Faversham Stoa is a philosophy discussion group meeting on the 3rd Tuesday of every month from 7.30 to 9.30pm in the The Bull in Tanners Street. We cover a large range of topics. If you have an idea for a topic that you would like us to cover why not drop us a line? There's no charge for membership and everyone is welcome to drop in. Just bring your brain and some beer money!

Education

Cartoon about education It's a big subject so we will be focusing down on some specific topics – unless, when you attend, you feel really passionatly about a specific educational topic which you feel you MUST discuss – in which case I'm sure that we can accommodate you.

The first issue is what are the general functions of education? Possibly the failure to agree on what education is FOR is a major reason it's such a contentious topic at present. I suggest there are four main functions:

(1) Socialization

We want our children to have the basic knowledge and skills they need to be good citizens. This involves indoctrination into certain basic values – like being law-abiding, not being violent, honesty, valuing learning, cooperation with and respect for other people, etc.

Well – is it just indoctrination and if it is does that matter?

(2) Vocational training

A 2002 focus group study in Scotland showed that most people tend to think of education in largely practical terms. They want the skills and knowledge to get jobs. There has been a lot of money put into UK Further Education in recent years but a report has suggested that most kids coming out of colleges with paper qualifications are not employable. Have we lost something valuable in the decline of the old apprenticeship system? was it a better system of educating young people for work in industry?

And why is it that academic study is treated as of higher status in our culture? Why should working with ideas be more important than working with things? It certainly attracts higher remuneration.

(3) Initiation into the culture

Subjects like History, RE, Literature, Latin, Music, Art and some aspects of Maths have little practical use. So are they simply a luxury that a country that is trying to be competitive can do without? I'd argue that these are the very subjects that make for the "Good Life" in a society and that everyone should participate in to some extent.

However, how do we justify spending taxpayer's money on funding undergraduates who study the Humanities, the Arts and Media studies? Probably the most questionable is Drama studies where the employment level is incredibly low following graduation. If some people can go on to higher ed and study things that have no practical but solely intrinsic value - why not everyone?

(4) Moral education

There is a common belief that you have to teach religion in schools so that children pick up moral values in their lives. I don't believe this myself. I think that morality and religion are quite separate domains and can be studied independently. So why should religion be taught? Daniel Dennett has a very interesting recommendation for a policy on teaching religion where he wants all religions to be taught as purely factual - so children are informed about the variety of beliefs. Parents will obviously teach them their own beliefs as true but this is fine just as long as they are exposed to the facts about different cultures and beliefs.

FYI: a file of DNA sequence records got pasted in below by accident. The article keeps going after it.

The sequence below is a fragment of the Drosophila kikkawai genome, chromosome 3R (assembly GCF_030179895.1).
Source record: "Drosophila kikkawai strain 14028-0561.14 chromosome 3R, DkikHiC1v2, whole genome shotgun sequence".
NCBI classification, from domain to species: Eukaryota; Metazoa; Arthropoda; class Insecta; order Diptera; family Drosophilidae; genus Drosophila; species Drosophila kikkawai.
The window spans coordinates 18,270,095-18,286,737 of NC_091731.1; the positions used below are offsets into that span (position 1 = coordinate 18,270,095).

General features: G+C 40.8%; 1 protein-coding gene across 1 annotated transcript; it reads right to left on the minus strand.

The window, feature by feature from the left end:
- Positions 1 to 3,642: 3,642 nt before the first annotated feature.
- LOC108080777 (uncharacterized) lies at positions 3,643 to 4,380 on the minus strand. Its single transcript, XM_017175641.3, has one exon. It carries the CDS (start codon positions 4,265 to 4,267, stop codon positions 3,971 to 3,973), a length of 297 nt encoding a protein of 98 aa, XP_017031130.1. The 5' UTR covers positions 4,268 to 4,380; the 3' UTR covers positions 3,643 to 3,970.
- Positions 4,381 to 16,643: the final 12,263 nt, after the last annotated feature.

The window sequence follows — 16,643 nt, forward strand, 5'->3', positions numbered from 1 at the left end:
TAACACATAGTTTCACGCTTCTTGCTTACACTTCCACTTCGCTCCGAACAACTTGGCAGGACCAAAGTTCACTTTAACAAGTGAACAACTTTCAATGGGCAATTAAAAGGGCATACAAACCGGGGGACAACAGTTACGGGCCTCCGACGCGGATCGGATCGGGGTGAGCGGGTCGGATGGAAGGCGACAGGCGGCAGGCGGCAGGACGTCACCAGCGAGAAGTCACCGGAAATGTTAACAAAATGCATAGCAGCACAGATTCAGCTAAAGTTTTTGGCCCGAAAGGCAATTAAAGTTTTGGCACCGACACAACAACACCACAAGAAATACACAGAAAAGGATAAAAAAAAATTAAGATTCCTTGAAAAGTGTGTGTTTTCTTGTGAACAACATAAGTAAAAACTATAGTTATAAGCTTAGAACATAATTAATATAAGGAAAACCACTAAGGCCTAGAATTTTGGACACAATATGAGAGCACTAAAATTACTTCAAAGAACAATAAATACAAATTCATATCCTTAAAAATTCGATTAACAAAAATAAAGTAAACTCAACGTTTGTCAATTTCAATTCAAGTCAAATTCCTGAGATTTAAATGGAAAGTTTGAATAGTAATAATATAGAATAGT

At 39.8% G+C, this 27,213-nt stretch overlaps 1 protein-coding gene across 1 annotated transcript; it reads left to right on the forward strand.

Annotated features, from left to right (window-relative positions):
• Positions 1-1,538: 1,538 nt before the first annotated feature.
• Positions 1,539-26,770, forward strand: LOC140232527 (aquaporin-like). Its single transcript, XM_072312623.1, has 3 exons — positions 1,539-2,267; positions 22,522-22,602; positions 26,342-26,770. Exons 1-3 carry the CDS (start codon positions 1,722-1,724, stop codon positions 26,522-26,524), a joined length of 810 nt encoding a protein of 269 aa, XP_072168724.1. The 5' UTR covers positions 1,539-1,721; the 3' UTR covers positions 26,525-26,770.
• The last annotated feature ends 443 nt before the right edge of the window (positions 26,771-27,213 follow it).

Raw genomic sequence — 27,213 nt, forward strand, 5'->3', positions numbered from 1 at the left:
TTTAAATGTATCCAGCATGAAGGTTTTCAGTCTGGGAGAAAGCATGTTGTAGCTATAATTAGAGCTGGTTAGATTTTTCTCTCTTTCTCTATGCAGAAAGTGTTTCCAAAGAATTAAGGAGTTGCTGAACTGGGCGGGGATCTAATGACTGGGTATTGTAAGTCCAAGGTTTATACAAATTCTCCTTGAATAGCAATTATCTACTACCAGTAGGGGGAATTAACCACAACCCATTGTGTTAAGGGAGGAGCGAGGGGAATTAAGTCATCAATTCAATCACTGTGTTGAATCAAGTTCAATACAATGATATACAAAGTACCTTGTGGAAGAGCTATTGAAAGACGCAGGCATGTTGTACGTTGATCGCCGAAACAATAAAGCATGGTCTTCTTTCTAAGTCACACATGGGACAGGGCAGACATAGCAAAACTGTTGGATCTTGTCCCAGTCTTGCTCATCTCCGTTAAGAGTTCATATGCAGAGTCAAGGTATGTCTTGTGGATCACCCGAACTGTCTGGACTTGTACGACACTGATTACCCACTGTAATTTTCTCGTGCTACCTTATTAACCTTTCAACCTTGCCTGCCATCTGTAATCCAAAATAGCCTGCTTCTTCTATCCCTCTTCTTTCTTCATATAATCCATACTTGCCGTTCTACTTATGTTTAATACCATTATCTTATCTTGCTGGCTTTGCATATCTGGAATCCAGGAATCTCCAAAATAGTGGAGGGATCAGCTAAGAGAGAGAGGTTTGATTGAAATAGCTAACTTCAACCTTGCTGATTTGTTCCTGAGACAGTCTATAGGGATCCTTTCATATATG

Other topics we might cover include:

  • Why do we teach in traditional subject divisions? This implies project work that cuts across various disciplines and this has received bad press in recent years. Some critics see it as leading to dumbing down.
  • Are there such things as dead subjects? I have never met anyone who has studied Latin and was not an enthusiast for the subject. They tell you that it teaches grammar. But wouldn't studying any language do that? And anyway - why not just teach grammar if that's the aim?
  • Is the gradual extension of education to 18 and beyond really in the interests of the student or is it just a way of keeping young people off the dole so they don't appear on government statistics (cynical - me?). Tony Blair has stated that he wants 50% of all young people to stay on for Higher Ed but he also says that education is to allow young people to meet their potential. Isn't there a contradiction here?
  • Finally - to what extent should government be involved in education? The recent announcement that all primary children will learn a foreign language is probably a good move. But to what extent should parents and children themselves be allowed to make decisions about what they learn and for how long?

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